Farming uses too much land, thanks to wasteful practices and inappropriate incentives. Let’s plant trees and save the world instead
Woodland has a most remarkable effect on the climate, both at the extremely local level and as an essential regulator of carbon dioxide in the atmosphere – and ultimately can play a big role in countering climate change. To walk up a highland glen in the driven rain and into a lonely remnant of the ancient Caledonian pine forest is to enter another world. The wind is broken up by the trees, the rain is dissipated into a gentle shower, the temperature rises at least 2°C and there is even a hint of birdsong. It is no wonder the diversity of species in woodland is so much greater than in the open, windswept moor – it is a wonderful place.
Recently I was able to enjoy a similarly weather-enhancing experience in mixed woodland – Norway spruce, oak, beech, larch and Douglas fir, among others – in a German forest, managed for the very long-term sustainable production of timber. In a forest with oak trees that will outlast those who watch them grow from seedlings by at least a generation, long-term is the name of the game. In the mixed-age woodland, the air was warmer than in the surrounding fields, and the open glades were full of dappled light and new trees fighting towards the sky.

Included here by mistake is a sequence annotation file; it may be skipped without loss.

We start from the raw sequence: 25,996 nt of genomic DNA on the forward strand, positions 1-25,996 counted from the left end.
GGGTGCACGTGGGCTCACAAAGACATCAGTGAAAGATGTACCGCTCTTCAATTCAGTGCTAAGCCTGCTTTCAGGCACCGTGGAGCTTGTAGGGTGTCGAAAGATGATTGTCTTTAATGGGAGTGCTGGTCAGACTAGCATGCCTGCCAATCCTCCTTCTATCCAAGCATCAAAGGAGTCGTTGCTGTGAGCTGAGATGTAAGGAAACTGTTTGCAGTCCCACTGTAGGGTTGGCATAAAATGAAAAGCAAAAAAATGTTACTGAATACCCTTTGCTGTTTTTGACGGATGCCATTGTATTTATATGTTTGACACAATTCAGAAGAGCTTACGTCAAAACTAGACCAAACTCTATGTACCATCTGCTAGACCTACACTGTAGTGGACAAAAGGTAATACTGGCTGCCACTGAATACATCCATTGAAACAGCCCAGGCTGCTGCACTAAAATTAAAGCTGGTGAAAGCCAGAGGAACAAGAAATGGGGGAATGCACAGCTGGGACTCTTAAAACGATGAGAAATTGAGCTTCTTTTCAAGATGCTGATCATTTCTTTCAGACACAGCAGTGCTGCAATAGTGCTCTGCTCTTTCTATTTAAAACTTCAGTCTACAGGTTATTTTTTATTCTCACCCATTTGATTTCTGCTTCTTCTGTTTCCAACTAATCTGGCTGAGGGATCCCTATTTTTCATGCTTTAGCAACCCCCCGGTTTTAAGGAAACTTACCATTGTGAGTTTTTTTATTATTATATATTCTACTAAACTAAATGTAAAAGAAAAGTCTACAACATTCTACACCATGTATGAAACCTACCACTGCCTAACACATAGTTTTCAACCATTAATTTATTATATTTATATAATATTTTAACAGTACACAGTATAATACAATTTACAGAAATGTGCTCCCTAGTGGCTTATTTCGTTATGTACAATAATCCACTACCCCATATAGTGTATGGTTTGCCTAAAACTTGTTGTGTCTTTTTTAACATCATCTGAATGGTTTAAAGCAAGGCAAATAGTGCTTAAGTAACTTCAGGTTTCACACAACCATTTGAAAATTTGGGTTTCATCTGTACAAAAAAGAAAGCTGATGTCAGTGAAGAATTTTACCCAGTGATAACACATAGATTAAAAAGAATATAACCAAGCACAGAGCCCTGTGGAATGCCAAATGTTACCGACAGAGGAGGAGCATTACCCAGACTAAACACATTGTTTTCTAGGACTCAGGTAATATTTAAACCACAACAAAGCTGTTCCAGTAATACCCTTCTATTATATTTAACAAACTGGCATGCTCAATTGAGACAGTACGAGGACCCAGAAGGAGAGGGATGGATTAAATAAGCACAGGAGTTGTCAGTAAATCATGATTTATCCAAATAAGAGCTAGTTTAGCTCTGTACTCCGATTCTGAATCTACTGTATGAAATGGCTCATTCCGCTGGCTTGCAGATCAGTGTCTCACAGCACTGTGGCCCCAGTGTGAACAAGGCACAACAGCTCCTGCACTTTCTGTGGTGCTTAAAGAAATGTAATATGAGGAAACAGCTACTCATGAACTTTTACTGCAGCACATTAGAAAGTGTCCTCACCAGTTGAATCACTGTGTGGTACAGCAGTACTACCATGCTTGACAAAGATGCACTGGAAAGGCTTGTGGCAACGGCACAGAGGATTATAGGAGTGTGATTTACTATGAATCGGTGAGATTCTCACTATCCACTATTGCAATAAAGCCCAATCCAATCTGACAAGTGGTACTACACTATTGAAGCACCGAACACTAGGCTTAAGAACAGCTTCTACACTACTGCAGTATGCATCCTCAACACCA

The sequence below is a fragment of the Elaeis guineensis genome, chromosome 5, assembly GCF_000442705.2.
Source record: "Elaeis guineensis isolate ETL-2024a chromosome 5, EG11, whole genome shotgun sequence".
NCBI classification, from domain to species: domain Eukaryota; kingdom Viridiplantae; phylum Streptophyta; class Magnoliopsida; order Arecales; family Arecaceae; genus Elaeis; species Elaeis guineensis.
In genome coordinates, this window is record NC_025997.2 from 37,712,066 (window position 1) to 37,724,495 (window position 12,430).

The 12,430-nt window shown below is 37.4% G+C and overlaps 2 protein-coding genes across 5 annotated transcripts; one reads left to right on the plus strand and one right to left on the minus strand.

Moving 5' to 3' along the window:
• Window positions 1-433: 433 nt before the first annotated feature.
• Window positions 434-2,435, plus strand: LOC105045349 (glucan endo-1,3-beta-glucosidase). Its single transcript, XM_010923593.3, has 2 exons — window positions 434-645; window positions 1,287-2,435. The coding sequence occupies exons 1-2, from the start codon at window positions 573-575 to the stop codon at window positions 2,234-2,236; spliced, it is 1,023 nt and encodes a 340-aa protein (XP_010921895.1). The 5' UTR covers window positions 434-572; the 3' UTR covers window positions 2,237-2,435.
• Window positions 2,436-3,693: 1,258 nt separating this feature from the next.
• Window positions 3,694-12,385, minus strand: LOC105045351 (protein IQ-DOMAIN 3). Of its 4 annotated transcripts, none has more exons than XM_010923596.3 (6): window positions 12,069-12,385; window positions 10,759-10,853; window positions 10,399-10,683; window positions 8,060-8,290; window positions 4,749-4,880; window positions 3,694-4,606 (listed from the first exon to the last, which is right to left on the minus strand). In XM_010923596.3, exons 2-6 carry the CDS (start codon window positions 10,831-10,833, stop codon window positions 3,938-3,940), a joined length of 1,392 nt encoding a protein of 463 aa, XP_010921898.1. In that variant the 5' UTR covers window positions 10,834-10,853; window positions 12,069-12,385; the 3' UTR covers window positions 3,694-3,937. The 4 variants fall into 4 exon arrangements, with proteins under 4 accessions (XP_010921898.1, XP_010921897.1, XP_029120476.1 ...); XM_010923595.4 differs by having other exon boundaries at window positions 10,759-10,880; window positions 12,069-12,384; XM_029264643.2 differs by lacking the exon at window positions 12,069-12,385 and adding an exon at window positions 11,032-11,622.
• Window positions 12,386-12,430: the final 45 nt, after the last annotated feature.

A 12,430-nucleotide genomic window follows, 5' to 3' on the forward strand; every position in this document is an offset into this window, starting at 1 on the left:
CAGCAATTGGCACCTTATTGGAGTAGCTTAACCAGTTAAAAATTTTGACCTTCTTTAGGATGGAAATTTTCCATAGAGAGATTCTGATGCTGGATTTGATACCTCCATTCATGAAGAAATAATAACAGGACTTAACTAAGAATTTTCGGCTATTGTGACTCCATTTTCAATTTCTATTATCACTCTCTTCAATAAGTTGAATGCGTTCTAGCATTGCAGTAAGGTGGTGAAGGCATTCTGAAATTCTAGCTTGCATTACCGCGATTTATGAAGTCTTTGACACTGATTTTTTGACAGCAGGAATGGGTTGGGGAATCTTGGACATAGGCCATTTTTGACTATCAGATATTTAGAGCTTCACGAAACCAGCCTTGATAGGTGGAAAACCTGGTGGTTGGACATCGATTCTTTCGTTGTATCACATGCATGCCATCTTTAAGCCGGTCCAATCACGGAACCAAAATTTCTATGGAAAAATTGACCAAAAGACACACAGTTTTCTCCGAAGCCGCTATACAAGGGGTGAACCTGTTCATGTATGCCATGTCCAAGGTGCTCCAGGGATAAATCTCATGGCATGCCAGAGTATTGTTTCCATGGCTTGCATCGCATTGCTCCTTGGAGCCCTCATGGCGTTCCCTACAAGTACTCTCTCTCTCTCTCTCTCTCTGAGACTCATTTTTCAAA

However, there were more open, airy glades than there should have been. The German and central European forests are under attack. The bark beetle has co-existed with the Norway spruce (a native species) for millennia, but today it has become a scourge, as trees succumb to a drier, hotter climate and the beetle takes advantage of the stress. Trees are dying in unprecedented numbers. And this is happening at a time when we need the forests as part (and it could be a big part) of mitigating some of the worst effects of climate change.